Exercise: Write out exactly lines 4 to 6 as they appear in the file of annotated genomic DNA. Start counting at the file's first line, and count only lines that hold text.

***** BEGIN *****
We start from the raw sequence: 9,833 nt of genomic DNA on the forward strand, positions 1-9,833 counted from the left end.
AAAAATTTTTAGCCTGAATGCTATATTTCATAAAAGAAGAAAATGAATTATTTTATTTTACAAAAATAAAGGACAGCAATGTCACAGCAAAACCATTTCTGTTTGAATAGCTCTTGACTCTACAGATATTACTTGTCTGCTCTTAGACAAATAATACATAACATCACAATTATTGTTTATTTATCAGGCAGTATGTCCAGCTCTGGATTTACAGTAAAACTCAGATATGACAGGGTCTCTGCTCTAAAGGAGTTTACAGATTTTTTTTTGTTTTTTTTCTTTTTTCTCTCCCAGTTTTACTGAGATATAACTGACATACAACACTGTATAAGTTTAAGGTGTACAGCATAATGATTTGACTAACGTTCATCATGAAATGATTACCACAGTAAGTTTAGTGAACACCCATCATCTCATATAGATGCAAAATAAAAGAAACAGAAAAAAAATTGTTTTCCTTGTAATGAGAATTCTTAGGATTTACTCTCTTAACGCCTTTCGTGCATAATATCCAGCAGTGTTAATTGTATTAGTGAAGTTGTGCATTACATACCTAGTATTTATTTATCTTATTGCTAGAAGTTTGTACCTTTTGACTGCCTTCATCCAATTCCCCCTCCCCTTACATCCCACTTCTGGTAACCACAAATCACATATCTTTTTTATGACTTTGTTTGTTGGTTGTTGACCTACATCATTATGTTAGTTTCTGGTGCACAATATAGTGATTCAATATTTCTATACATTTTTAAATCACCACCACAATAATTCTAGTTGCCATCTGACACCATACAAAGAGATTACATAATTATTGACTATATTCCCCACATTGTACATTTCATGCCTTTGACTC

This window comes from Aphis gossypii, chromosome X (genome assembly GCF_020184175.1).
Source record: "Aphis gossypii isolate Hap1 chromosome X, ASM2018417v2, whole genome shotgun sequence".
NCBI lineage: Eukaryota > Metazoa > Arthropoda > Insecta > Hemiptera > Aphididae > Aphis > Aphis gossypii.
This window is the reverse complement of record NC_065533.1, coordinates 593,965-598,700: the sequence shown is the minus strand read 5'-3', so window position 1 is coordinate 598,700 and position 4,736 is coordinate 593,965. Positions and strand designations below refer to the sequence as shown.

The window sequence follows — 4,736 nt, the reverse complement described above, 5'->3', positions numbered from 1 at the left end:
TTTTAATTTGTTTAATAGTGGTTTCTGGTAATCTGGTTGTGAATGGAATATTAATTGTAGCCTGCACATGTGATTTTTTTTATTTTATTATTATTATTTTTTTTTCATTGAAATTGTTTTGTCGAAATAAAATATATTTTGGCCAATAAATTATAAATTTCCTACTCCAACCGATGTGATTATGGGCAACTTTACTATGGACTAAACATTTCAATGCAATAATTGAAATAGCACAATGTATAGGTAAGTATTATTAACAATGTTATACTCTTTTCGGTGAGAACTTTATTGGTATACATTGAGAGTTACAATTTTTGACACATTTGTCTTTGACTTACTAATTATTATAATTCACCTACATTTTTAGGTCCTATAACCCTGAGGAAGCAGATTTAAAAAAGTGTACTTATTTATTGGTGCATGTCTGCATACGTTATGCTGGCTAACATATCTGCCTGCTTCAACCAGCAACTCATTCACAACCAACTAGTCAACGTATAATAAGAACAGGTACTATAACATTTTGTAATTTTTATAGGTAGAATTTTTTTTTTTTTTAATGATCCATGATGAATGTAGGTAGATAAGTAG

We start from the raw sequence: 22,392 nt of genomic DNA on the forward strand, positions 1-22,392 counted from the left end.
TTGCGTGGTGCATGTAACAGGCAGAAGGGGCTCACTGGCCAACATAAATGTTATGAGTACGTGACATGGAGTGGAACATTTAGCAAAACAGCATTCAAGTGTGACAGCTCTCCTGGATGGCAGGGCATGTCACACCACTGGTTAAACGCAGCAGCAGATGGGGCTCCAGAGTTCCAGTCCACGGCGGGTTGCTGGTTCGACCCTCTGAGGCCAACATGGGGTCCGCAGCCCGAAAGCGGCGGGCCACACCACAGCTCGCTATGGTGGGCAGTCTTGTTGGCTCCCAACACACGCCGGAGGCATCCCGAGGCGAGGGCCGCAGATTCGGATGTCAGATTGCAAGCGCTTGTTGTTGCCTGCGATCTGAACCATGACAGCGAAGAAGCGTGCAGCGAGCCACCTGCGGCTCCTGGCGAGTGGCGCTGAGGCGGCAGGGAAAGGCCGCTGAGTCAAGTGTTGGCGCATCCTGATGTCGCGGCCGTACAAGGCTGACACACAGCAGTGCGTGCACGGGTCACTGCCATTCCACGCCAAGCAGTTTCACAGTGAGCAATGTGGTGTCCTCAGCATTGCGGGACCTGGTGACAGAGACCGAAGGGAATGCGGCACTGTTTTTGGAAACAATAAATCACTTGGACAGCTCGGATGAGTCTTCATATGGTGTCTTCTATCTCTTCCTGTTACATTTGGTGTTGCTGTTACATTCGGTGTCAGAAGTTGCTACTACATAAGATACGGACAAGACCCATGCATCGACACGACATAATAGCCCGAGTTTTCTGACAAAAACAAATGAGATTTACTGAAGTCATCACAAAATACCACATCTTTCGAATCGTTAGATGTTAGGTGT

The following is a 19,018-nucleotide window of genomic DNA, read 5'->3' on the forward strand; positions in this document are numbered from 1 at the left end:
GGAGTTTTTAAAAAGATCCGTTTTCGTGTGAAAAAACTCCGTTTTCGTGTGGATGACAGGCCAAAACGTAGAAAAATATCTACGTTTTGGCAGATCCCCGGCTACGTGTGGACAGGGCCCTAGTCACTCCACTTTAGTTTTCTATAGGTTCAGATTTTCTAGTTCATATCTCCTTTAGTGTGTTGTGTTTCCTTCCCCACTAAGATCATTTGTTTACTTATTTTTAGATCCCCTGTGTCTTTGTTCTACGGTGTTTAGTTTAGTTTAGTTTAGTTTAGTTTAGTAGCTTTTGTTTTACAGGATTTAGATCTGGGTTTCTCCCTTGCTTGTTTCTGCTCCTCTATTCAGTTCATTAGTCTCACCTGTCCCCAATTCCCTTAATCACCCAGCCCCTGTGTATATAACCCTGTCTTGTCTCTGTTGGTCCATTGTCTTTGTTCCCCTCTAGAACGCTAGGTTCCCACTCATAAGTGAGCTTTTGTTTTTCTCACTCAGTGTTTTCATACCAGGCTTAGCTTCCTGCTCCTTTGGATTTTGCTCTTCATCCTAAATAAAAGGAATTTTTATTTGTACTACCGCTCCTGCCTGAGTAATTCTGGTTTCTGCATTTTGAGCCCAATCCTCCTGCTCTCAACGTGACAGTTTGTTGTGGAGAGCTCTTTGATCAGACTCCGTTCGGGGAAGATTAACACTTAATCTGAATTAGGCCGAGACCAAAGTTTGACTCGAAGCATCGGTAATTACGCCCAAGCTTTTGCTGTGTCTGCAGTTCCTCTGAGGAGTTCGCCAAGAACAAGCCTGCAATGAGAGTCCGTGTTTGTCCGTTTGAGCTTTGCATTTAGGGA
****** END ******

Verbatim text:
Source record: "Aphis gossypii isolate Hap1 chromosome X, ASM2018417v2, whole genome shotgun sequence".
NCBI lineage: Eukaryota > Metazoa > Arthropoda > Insecta > Hemiptera > Aphididae > Aphis > Aphis gossypii.
This window is the reverse complement of record NC_065533.1, coordinates 593,965-598,700: the sequence shown is the minus strand read 5'-3', so window position 1 is coordinate 598,700 and position 4,736 is coordinate 593,965. Positions and strand designations below refer to the sequence as shown.